Friday, September 15, 2006

Milk Crate Classics #3: Brave Belt

Brave Belt II

Brave Belt began in the early 1970's when original Guess Who singer Chad Allen, and original Guess Who guitarist Randy Bachman decided to have a second go at forming a band. Allen left the Guess Who early on in their career when the band began to become too hard rock for him. By the time of Brave Belt's second album in 1972, he was pretty much gone from the band as well, for much the same reason.

Allen is not listed as a band member on the credits of Brave Belt II, although he writes and sings two of the songs, including Brave Belts only hit, the uber-folk Dunrobin's Gone.

The band as listed consists of C.F. Turner, Randy Bachman and Robbie Bachman. The addition of other Bachman brother Tim would turn this band into BTO. It shows on this album, at least in terms of sound. Where it doesn't show is quality.

Brave Belt II has two or three decent songs, the very un-BTO Dunrobin's Gone being far and away the best song here. But there is no consistency, no momentum, and no showcase songs that would make you get excited about the album.

What this album is, truthfully, is a transition album between the band Brave Belt was supposed to be, a vehicle to showcase folk oriented Allen, and what they became: BTO. But in between, there is a complete lack of focus, not to mention very good songs.

Listening, it's very hard to believe the same group of musicians would put out that great first BTO album within the year, but they did. The sound is much the same, the heavy guitar, Turner's growl of a voice. Yet it is just not very coherent, not very well written and not, frankly, very good. Based on the evidence that is Brave Belt II; compared to BTO I, it appears Tim Bachman deserves much more credit than he has ever gotten before.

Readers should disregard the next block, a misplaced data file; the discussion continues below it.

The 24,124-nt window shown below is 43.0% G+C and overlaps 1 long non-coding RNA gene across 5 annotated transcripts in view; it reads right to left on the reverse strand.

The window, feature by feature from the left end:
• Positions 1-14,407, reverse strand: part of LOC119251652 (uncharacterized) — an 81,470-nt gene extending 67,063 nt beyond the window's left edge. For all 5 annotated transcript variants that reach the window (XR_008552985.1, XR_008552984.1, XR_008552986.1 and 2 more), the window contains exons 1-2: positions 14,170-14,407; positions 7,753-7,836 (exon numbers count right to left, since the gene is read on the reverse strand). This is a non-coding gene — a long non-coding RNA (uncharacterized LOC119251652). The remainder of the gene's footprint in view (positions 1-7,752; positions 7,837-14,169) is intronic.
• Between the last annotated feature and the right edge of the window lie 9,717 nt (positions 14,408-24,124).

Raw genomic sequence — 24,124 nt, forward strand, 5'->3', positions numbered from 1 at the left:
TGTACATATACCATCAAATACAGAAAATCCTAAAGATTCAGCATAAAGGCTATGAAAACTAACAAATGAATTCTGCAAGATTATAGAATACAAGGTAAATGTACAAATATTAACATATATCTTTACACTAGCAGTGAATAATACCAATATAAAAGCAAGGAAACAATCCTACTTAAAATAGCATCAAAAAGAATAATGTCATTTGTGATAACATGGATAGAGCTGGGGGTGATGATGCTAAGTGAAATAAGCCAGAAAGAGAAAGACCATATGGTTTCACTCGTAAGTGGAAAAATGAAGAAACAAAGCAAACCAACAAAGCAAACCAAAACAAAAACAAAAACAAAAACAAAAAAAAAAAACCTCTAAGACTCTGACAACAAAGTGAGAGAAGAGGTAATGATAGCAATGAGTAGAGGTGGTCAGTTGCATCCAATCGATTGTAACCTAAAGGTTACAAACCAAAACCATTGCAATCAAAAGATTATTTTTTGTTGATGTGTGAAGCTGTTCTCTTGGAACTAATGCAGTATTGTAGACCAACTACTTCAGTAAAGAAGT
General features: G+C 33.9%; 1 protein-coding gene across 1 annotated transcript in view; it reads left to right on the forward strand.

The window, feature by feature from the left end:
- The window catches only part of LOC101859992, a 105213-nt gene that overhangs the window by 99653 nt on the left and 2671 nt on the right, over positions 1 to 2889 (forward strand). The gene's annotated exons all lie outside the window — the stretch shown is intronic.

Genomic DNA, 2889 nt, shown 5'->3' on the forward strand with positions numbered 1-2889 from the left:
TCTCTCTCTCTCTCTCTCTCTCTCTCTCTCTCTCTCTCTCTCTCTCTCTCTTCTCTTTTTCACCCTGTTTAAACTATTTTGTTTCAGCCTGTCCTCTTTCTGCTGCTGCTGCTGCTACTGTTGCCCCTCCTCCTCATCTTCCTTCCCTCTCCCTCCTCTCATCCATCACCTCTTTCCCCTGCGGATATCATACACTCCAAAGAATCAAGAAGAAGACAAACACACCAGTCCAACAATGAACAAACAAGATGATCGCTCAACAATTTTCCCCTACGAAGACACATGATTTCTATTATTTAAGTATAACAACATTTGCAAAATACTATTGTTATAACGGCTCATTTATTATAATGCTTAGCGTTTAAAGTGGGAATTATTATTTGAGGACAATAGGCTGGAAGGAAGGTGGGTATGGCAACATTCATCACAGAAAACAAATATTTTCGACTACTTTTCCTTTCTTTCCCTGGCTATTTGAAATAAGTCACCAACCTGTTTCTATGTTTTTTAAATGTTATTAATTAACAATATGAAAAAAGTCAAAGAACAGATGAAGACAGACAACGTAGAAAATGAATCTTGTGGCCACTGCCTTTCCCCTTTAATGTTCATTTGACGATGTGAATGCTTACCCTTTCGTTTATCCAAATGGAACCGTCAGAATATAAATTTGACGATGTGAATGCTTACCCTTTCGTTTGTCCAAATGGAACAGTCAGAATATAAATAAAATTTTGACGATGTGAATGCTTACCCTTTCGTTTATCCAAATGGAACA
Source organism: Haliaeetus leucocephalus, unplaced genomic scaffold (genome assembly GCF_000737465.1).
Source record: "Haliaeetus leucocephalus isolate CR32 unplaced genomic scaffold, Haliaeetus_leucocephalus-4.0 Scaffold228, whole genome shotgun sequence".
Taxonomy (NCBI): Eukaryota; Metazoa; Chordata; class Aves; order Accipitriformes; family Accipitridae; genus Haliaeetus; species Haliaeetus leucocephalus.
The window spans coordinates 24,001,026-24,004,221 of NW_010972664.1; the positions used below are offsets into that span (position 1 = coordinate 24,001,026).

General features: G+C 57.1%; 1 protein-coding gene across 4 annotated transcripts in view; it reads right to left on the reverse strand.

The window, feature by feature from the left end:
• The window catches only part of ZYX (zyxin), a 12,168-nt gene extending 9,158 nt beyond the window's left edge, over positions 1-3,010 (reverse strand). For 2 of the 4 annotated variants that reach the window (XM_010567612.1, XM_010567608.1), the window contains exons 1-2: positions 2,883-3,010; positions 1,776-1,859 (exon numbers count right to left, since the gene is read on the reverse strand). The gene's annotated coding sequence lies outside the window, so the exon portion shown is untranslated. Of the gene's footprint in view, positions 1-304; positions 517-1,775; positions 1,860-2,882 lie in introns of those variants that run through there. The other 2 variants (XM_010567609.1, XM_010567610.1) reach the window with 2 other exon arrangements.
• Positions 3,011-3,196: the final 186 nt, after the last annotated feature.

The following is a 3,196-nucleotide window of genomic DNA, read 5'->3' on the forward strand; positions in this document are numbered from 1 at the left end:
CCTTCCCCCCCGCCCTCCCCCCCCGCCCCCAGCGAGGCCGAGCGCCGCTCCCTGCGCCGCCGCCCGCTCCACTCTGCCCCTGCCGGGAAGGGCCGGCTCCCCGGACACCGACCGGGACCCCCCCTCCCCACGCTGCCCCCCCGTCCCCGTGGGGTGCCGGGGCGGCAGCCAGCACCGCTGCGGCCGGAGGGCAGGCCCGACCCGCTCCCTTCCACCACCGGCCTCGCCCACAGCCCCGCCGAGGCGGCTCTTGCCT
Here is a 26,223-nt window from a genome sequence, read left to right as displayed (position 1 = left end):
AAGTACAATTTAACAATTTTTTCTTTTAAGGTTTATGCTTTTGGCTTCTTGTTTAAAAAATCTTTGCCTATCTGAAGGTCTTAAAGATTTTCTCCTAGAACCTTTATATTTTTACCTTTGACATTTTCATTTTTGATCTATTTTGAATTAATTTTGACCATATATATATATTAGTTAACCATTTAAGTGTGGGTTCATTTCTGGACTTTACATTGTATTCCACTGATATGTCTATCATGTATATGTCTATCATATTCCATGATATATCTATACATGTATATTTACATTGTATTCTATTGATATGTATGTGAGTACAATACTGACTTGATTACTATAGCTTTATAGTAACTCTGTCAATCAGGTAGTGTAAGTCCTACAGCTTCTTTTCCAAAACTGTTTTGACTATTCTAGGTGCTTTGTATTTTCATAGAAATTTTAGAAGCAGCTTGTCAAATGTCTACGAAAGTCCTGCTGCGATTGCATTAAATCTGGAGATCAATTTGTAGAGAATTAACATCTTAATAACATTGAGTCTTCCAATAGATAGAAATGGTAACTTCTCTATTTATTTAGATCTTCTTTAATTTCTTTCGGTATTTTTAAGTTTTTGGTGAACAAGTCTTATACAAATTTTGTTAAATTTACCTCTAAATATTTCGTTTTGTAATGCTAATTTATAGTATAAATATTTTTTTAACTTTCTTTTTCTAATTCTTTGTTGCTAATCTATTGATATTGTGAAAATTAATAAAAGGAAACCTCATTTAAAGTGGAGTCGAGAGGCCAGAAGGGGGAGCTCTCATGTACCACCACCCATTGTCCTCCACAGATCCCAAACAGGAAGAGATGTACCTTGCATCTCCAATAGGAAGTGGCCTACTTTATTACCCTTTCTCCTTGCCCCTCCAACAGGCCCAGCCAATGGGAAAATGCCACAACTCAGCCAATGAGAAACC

And that is just not saying very much about Brave Belt.

1 comment:

Oku said...

Thank God for internet and you for giving me the opportunity to know the lyrics of one of the greatest sad songs I've ever known hence be able to sing along the record that contains it.

I write from The Gambia, West Africa, where I've been living the past 11 years. Before coming here I was a guest artiste and presenter with our state radio station in Nigeria for 9 years and I regularly played "Durobin's Gone" (James Last's version) on my programme, "Tender Moments", always fighting back tears (believe me) every time I did. I love sad songs (I've written a few myself though unpublished) but it was more saddening not being able to understand most of the words of "Durobin's Gone". I didn't even know about the original singers.

Thanks once again for letting "Durobin's Gone" wet my eyes better than it used to.

I love Canada and anything Canadian - it's good to know the song's a Canadian creation